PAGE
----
All the songs I listened to as a teenager, particularly music from the likes of Tim Hughes and Matt Redmann, were all so self-flagellating. Songs like ‘Find me in the River’ by Delirious? which goes:

“Find me in the River,
Find me on my knees
I’ve walked against the water
Now I’m waiting if you please.

Find me in the river, Find me there
Find me on my knees with my soul laid bare
Even when you’re gone and I’m lost and dry
Find me in the river
I’ll be waiting, if you please.”

They were all about putting yourself down, because you’re a weak and failed human, a sinner, worthless, worth less than the dust of which you were made (Ashes to ashes, dust to dust).

But now, that’s bullcrap. If we’re so worthless, why would God bother trying to save us? We must be worth so much, if, in our “broken” state, the Almighty God chose to send himself down to rescue us so we could be with Him in heaven.

Every fibre of my being now cries out that I am worth something. That I am worth SO MUCH MORE than the crap that fills my head, that makes me think I’m useless, incapable, fat, broken, guilty, stupid, no good.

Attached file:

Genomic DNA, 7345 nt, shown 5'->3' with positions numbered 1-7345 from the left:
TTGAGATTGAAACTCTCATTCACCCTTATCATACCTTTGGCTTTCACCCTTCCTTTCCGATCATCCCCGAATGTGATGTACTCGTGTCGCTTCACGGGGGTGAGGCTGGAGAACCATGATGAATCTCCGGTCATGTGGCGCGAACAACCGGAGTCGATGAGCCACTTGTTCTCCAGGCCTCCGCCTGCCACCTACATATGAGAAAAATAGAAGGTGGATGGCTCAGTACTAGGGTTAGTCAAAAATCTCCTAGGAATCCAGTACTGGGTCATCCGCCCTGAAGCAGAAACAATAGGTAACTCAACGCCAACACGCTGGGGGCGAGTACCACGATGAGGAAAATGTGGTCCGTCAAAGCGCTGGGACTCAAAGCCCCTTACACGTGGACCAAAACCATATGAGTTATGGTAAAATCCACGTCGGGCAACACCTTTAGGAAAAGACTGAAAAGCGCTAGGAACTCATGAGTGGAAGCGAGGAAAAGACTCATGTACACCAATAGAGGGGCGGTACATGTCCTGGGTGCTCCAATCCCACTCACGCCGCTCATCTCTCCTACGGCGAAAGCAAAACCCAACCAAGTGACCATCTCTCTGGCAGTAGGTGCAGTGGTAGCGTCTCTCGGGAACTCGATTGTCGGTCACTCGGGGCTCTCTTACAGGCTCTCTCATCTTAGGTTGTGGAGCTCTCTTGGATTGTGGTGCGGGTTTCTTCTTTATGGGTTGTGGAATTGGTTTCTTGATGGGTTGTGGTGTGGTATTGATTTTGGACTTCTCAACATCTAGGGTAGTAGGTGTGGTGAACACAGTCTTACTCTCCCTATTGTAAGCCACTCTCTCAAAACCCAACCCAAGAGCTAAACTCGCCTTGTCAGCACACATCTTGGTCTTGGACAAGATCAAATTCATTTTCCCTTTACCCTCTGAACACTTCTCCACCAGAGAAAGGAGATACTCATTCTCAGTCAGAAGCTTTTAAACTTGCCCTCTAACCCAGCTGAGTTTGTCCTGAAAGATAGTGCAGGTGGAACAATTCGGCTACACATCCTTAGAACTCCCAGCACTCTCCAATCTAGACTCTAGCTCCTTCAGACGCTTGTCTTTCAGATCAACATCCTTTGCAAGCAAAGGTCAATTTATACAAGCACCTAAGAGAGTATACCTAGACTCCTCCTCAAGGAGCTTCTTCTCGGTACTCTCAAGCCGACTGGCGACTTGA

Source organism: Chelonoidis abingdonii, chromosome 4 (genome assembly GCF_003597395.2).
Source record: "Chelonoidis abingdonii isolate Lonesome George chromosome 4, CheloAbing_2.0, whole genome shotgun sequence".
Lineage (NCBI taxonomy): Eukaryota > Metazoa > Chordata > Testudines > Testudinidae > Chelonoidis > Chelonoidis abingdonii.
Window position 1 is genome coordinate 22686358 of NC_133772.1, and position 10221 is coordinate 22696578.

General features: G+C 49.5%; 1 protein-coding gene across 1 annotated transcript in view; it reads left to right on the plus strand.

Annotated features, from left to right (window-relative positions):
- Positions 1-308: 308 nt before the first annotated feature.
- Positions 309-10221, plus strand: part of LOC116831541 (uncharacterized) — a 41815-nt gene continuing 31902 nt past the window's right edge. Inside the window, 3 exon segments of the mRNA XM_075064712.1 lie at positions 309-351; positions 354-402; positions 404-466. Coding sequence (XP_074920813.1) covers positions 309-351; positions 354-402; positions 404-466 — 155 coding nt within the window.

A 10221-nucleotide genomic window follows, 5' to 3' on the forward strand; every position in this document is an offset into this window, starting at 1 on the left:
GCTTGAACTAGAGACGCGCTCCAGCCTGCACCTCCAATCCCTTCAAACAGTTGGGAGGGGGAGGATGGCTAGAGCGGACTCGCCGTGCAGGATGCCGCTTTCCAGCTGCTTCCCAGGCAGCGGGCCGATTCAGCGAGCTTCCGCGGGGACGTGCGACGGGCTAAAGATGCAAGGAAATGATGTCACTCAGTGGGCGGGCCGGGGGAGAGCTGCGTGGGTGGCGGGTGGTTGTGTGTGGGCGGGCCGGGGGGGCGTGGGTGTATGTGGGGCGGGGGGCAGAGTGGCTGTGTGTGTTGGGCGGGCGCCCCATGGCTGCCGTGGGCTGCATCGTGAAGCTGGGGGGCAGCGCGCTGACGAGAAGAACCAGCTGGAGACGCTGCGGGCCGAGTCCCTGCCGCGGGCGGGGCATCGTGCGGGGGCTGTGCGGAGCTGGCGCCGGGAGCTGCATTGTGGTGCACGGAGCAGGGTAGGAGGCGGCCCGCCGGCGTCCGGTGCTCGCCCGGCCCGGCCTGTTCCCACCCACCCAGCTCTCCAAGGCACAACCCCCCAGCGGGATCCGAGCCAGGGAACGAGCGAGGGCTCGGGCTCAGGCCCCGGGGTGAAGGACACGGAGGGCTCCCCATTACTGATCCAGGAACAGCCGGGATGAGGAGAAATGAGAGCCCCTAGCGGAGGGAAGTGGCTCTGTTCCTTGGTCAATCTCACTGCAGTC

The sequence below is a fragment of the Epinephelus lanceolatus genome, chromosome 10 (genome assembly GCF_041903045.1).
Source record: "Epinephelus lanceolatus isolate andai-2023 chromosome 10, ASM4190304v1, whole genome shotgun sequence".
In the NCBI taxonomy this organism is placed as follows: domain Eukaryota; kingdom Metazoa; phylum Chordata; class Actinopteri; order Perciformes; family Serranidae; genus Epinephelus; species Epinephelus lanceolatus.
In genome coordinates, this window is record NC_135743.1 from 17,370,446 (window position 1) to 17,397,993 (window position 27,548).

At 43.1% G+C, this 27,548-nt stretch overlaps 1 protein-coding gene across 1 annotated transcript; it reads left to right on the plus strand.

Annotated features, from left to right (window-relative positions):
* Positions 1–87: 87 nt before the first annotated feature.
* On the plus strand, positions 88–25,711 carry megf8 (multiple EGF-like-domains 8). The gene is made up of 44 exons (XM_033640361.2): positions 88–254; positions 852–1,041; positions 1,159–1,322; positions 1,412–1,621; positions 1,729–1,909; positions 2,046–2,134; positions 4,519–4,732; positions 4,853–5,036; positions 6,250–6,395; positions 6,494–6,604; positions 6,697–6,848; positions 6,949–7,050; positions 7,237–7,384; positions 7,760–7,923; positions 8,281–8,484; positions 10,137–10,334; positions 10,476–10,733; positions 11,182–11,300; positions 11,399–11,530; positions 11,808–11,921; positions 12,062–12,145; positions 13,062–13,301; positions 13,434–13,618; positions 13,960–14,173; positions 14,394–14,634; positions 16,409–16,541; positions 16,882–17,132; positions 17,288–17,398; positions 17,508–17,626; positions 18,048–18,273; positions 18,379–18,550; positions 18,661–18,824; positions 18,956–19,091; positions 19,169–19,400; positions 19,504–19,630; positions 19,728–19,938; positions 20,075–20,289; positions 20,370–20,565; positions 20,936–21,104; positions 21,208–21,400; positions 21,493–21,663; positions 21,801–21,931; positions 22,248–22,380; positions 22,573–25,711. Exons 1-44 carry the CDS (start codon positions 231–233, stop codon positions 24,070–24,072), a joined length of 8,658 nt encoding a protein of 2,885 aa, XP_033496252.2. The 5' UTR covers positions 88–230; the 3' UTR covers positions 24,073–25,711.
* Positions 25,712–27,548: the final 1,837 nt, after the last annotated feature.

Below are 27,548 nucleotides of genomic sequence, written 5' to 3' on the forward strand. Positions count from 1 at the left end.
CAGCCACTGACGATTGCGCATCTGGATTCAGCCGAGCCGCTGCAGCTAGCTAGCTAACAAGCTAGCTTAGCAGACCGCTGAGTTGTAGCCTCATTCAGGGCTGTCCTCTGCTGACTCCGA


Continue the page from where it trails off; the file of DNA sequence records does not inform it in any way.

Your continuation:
I am so much better than the voice that tells me I’m an idiot, a moron, those words dripping with scorn and derision.

I am worth so much more than the Church that tells me I am, since it tells me I’m broken inside, a sinner, full of guilt for merely existing (original sin, anyone?) and full of guilt simply for being in my animal body.

They judged me ‘guilty’. Guilty for wanting good stuff, guilty for liking food, guilty for being proud of my achievements, guilty for liking sex AND having the temerity to get it outside of marriage. Guilty for standing up for myself. Guilty for feeling angry when people have wronged me. Guilty for not forgiving people who have hurt me because “vengeance is mine, said the Lord”. Guilty for feeling like God could never love me. Guilty for injuring myself on purpose. Guilty for being drunk. Guilty for calling my brothers bad names and breaking my promises and using God’s name in vain. Guilty for not praying more and reading my Bible every day. Guilty for being a Goth.